In April, an exchange platform known as CoinRecoil filed a petition against Reserve Bank of India, the Union of India through Secretary, Ministry of Finance and GST Council in Delhi High Court. The petition in question challenged the RBI Circular on the grounds of it violating Article 14 and Article 19(1)(g) under the Indian Constitution.
At this time frame, multiple cryptocurrency exchanges were moving the Supreme Court for an extension on the 3 month notice period. It was also revealed that the RBI has not made any serious effort to completely study and understand the nature of cryptocurrencies before issuing the ban. This was evidenced by the fact that there was no internal committee established to investigate the claimed risks.
The Supreme Court was occupied with the hearing of the Internal and Mobile Association of India (IAMAI) appeal against the RBI to extend the notice period, which was thrown out. The deadline was effective on the date first mentioned, leading exchange platforms to come up with solution.
Many cryptocurrency exchanges began adapting to the change, as in August platforms such as Giottus and WazirX enabled P2P functionality to allow users to withdraw profits to their bank accounts. The bank accounts of exchanges could not be targeted as the users were the ones engaging in the transfer of funds, leading to a workaround of the “ban”.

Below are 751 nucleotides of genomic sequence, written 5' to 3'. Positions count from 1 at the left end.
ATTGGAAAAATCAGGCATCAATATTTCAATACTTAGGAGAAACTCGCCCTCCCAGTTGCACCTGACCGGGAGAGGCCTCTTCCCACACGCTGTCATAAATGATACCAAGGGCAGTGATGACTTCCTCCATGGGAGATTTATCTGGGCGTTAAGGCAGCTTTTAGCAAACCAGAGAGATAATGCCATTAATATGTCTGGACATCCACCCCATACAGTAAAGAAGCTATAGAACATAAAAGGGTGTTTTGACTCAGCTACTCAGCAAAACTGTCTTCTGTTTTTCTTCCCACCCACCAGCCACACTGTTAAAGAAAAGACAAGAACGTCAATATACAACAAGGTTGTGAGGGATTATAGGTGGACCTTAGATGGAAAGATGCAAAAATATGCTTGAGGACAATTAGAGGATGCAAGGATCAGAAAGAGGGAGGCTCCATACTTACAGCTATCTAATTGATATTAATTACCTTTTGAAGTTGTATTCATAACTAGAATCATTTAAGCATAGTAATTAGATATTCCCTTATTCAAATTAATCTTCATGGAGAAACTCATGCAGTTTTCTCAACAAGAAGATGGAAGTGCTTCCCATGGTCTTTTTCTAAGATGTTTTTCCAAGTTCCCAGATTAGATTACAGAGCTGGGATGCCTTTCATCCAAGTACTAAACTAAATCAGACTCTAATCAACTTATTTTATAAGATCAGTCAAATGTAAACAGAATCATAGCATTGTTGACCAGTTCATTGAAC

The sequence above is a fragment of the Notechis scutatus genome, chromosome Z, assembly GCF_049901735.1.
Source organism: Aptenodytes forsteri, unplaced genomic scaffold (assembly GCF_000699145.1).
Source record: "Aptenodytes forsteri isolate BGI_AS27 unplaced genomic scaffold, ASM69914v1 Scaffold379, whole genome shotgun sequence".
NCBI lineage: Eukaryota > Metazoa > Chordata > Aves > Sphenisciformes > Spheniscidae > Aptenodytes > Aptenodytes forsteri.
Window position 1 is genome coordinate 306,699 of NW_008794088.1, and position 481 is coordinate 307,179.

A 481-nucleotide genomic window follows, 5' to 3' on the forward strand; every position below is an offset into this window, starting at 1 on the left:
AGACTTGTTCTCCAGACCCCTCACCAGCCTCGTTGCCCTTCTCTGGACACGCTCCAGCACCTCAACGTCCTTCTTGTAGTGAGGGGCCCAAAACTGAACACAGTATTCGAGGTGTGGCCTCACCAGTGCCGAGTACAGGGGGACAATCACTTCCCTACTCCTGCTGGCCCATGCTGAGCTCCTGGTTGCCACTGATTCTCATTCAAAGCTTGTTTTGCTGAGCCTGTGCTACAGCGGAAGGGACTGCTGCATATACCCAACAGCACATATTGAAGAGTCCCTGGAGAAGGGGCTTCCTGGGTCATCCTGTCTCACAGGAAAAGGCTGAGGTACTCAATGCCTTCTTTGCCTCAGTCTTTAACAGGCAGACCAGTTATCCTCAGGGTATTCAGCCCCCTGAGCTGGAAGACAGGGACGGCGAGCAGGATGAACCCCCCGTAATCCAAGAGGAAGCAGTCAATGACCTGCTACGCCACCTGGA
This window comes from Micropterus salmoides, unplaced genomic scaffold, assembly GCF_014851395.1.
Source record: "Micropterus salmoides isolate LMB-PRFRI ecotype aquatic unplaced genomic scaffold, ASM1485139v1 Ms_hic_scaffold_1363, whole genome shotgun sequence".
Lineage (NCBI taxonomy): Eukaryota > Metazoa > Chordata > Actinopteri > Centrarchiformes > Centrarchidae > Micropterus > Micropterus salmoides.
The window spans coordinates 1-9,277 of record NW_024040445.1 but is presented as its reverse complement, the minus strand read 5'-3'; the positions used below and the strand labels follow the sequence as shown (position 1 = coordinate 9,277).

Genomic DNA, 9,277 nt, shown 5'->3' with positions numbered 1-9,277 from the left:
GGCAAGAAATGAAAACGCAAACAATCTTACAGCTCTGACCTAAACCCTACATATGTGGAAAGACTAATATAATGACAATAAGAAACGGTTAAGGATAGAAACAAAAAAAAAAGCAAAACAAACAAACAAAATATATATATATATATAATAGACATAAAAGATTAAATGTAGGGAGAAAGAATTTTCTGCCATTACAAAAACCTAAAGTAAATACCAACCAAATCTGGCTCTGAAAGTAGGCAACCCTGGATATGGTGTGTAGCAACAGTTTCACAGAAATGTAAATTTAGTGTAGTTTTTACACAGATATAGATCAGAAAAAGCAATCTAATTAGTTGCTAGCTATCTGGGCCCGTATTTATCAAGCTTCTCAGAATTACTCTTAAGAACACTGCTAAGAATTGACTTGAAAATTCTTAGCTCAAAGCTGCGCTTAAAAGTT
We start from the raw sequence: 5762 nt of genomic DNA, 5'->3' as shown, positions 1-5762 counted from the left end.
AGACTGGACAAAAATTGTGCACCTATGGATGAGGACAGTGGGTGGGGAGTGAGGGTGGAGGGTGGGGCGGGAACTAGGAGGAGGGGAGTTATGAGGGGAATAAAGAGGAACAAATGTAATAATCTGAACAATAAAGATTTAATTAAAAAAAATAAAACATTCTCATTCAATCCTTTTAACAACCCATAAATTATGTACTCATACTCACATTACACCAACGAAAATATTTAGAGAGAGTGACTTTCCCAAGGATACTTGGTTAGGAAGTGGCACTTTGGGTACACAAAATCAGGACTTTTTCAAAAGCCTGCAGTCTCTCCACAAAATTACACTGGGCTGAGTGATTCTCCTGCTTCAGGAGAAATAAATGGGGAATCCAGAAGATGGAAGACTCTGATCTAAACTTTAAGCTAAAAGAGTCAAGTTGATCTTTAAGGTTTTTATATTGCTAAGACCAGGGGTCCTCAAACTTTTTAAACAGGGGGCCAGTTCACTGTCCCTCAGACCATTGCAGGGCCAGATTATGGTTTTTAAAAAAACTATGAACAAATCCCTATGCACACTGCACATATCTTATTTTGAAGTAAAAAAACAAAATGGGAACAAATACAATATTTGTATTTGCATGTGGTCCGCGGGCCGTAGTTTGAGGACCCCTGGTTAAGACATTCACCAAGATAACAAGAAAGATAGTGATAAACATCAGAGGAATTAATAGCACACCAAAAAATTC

RBI Sets A Negative Mood For Regulation
The RBI published its annual report in September, wherein it explained that the growing interest in cryptocurrencies were observed among the general population. This was despite the high risk involved in trading cryptocurrencies, with the RBI believing that the rise of a cryptocurrency based financial ecosystem can “disturb the existing payment and settlement system”.
While mentioning this, the RBI also repeated that cryptocurrencies are widely used in illicit activities, especially tax avoidance. Moreover, the legalization of the asset class would require the regulator to revise the Anti-Money Laundering and Combating the Financing of Terrorism Acts, due to potential breaches.
In this negative regulatory environment, exchange platforms were finding it difficult to function normally. The trading volume on prominent exchanges like Unocoin and WazirX dropped, leading to a generally slow market. This culminated in the shutting down of one of the country’s oldest exchange platforms known as Zebpay. In late September, Zebpay stated that the ban had effectively crippled their way of doing business, leading to the shutdown. The exchange was later incorporated in Malta, known for open regulation of cryptocurrencies.
In October, Unocoin, a prominent exchange platform, tried to install Bitcoin ATMs to ensure another on-ramp into the cryptocurrency markets. However, members of the Central Crime Branch seized the ATM itself, along with two laptops, a passport and five seals of the company. The co-founder of the company was arrested as well, with authorities stating that the ATM was illegal and had been set up by the CEO without taking prior permission.
The attitude of RBI against virtual currencies has undoubtedly snuffed out innovation. However, a ban is a much more controlled approach, considering that cryptocurrencies were known to be used to launder money during demonetization. Future developments in the space will set the pace of innovation in the country.